Certain modifications and improvements will occur to those skilled in the art upon reading the foregoing. It should be understood that all such modifications and improvements have been deleted herein for the sake of conciseness and readability, but are properly within the scope of the following claims.

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Referenced by
Citing PatentFiling datePublication dateApplicantTitle
US5709066 *Aug 20, 1996Jan 20, 1998Colgate-Palmolive CompanyInserter apparatus
US7000363 *May 29, 2002Feb 21, 2006Kimberly-Clark Worldwide, Inc.System and process for loading containers with formed product
US7363789Mar 21, 2003Apr 29, 2008Stockbridge Industries, Inc.Computer network equipment enclosure having exchangeable securing mechanisms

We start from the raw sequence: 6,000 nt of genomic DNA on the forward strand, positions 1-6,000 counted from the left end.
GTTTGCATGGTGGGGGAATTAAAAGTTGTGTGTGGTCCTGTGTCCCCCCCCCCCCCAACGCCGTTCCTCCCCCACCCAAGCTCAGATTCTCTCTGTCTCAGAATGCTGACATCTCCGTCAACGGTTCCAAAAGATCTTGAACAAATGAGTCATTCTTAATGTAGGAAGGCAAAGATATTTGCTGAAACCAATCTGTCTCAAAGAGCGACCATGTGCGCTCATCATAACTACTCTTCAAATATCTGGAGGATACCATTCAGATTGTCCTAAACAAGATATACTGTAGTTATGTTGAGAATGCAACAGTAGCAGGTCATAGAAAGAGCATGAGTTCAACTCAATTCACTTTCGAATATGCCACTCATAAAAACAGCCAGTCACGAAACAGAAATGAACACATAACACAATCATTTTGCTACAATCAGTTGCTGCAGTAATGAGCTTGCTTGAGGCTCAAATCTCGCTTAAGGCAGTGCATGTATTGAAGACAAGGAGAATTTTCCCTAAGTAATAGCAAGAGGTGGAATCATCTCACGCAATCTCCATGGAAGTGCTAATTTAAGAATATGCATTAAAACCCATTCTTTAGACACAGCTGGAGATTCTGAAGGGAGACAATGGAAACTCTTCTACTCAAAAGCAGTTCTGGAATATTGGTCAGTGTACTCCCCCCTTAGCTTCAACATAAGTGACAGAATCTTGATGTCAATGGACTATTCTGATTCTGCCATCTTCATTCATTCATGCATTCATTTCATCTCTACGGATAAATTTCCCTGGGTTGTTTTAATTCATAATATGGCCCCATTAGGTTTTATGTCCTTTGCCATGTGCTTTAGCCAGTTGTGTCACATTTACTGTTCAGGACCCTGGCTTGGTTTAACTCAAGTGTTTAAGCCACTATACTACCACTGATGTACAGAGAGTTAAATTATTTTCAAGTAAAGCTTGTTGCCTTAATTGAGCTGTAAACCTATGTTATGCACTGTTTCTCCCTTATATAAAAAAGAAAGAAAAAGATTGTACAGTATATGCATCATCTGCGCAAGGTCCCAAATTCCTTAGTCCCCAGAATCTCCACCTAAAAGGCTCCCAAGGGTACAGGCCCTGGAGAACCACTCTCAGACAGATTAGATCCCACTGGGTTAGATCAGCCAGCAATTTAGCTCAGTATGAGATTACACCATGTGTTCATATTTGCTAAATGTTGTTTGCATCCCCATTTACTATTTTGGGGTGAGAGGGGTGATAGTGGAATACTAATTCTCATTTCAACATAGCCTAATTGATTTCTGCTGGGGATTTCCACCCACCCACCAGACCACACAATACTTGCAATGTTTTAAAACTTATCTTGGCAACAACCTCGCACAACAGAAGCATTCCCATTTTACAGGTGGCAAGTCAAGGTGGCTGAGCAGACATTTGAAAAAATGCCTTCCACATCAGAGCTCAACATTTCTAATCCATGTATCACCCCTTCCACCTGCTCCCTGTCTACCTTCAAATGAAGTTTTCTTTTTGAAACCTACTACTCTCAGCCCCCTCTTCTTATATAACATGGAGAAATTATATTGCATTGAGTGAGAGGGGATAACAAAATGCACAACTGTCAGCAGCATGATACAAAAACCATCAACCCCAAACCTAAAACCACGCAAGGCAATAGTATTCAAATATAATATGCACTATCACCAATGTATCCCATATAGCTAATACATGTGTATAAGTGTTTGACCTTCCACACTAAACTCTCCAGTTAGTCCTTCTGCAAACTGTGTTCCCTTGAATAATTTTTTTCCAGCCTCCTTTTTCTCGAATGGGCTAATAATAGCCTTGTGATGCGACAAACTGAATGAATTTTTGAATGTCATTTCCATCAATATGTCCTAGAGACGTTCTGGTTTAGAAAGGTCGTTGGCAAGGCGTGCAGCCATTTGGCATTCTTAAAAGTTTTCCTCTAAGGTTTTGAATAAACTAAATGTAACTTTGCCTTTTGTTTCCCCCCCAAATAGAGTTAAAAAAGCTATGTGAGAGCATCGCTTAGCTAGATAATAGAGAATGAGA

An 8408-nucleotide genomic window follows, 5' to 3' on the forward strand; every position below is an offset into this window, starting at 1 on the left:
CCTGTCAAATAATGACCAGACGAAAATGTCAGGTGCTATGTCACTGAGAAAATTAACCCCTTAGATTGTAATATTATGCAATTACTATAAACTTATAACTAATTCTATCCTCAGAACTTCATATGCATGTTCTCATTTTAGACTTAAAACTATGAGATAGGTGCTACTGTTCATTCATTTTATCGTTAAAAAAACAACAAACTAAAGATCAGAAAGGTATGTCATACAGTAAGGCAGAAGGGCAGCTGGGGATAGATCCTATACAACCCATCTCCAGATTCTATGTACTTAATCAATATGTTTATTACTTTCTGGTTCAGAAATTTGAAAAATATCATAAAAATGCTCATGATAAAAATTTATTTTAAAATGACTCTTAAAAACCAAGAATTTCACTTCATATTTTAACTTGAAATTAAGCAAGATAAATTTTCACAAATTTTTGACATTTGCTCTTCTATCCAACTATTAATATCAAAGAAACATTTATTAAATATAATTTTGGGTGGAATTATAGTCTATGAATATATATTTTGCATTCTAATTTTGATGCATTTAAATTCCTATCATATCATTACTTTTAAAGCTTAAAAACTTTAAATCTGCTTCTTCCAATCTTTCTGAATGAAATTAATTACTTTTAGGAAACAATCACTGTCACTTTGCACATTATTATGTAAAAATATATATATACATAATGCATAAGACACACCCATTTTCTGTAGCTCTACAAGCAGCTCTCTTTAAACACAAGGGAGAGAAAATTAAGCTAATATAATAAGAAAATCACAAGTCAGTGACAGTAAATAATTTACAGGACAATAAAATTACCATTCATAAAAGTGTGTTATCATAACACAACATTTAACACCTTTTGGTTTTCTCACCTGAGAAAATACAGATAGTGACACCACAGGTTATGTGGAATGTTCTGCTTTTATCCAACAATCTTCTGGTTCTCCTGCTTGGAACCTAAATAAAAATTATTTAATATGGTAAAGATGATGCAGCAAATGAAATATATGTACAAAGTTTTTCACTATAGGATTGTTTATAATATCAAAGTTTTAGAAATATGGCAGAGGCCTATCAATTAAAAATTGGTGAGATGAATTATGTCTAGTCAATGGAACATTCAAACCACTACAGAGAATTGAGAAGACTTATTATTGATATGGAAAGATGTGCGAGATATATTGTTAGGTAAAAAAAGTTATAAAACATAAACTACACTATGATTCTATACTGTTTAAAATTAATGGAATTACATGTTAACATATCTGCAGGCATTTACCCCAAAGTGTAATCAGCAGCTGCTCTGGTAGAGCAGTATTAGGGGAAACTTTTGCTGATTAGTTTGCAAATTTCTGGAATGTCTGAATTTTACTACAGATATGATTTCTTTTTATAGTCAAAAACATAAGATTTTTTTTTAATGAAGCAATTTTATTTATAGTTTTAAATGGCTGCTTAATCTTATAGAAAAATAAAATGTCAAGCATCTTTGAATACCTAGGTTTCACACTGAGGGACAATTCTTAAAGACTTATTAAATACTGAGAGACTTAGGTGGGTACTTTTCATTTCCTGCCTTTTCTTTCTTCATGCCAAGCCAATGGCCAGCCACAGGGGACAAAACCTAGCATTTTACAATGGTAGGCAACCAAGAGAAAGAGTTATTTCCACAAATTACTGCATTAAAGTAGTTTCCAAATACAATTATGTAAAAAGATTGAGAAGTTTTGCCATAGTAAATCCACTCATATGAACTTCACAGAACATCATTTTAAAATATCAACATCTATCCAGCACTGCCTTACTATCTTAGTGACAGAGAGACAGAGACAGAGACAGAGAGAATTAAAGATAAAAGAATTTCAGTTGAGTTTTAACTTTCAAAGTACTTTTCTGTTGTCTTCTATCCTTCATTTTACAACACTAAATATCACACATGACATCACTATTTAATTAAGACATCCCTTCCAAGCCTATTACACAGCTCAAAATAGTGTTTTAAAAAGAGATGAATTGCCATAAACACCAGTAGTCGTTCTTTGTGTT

US7631526Mar 31, 2008Dec 15, 2009Squier Randy LEnclosure having exchangable lock assembly
US20030221396 *May 29, 2002Dec 4, 2003Kimberly-Clark Worldwide, Inc.System and process for loading containers with formed product
US20060070415 *Nov 22, 2005Apr 6, 2006Squier Randy LLock assembly having secure engagement plate
US20080180005 *Mar 31, 2008Jul 31, 2008Squier Randy LEnclosure having exchangable lock assembly
Classifications
U.S. Classification53/250, 53/238, 53/240
International ClassificationB65B35/26, B65B61/20
Cooperative ClassificationB65B61/20, B65B35/26
European ClassificationB65B61/20, B65B35/26
Legal Events
DateCodeEventDescription
Feb 22, 1993ASAssignment
Owner name: SHERWIN-WILLIAMS COMPANY, THE, OHIO
Free format text: ASSIGNMENT OF ASSIGNORS INTEREST.;ASSIGNOR:LEHTOLA, KARL P.;REEL/FRAME:006470/0674
Effective date: 19930219
Apr 13, 1999FPAYFee payment
Year of fee payment: 4
Apr 17, 2003FPAYFee payment
Year of fee payment: 8
Apr 13, 2007FPAYFee payment
Year of fee payment: 12